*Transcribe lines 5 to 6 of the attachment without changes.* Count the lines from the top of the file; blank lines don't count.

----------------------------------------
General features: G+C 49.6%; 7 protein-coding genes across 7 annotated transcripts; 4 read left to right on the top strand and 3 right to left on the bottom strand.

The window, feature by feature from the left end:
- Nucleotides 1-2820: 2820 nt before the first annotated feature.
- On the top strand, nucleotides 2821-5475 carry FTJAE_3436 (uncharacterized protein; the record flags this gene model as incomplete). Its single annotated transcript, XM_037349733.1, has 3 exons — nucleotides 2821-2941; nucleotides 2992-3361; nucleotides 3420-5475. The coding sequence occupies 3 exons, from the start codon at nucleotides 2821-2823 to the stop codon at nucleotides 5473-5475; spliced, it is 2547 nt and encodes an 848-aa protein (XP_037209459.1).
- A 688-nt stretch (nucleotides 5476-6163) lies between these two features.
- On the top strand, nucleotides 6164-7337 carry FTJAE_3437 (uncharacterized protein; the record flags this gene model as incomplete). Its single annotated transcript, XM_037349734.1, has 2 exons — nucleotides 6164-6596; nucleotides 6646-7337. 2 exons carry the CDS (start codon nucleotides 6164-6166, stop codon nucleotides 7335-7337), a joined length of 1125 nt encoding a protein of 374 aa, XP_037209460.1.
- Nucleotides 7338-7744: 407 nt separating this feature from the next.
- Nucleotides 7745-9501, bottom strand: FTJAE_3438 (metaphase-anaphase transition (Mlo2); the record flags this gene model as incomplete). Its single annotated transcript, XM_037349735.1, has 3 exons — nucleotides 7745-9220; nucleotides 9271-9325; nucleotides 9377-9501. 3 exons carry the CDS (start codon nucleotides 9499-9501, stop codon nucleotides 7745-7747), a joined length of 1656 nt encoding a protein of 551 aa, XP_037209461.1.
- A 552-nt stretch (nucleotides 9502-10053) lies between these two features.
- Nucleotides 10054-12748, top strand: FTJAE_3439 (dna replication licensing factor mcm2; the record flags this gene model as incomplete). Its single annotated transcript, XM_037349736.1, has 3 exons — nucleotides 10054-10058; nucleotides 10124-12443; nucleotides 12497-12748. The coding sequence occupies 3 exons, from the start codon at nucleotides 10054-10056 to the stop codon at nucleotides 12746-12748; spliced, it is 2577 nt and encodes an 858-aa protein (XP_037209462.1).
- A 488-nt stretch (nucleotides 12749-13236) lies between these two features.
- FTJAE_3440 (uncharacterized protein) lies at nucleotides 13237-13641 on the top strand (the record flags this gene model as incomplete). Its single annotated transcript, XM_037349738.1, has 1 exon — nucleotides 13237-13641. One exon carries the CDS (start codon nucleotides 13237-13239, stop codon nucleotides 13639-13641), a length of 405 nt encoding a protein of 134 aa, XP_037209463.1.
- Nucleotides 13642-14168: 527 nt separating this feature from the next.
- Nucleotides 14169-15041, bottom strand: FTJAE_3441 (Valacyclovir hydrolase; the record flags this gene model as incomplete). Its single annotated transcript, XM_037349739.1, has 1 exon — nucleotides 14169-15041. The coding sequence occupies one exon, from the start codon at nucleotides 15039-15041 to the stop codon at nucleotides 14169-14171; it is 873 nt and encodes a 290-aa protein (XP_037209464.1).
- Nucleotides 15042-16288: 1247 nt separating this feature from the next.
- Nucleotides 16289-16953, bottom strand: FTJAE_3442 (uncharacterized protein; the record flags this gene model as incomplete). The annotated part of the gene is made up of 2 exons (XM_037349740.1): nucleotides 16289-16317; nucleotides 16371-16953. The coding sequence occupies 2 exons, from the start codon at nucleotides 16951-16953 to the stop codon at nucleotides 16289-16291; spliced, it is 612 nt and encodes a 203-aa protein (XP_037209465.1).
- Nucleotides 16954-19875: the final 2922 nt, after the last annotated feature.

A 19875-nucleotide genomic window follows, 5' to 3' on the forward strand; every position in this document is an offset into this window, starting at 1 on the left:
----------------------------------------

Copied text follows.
- A 688-nt stretch (nucleotides 5476-6163) lies between these two features.
- On the top strand, nucleotides 6164-7337 carry FTJAE_3437 (uncharacterized protein; the record flags this gene model as incomplete). Its single annotated transcript, XM_037349734.1, has 2 exons — nucleotides 6164-6596; nucleotides 6646-7337. 2 exons carry the CDS (start codon nucleotides 6164-6166, stop codon nucleotides 7335-7337), a joined length of 1125 nt encoding a protein of 374 aa, XP_037209460.1.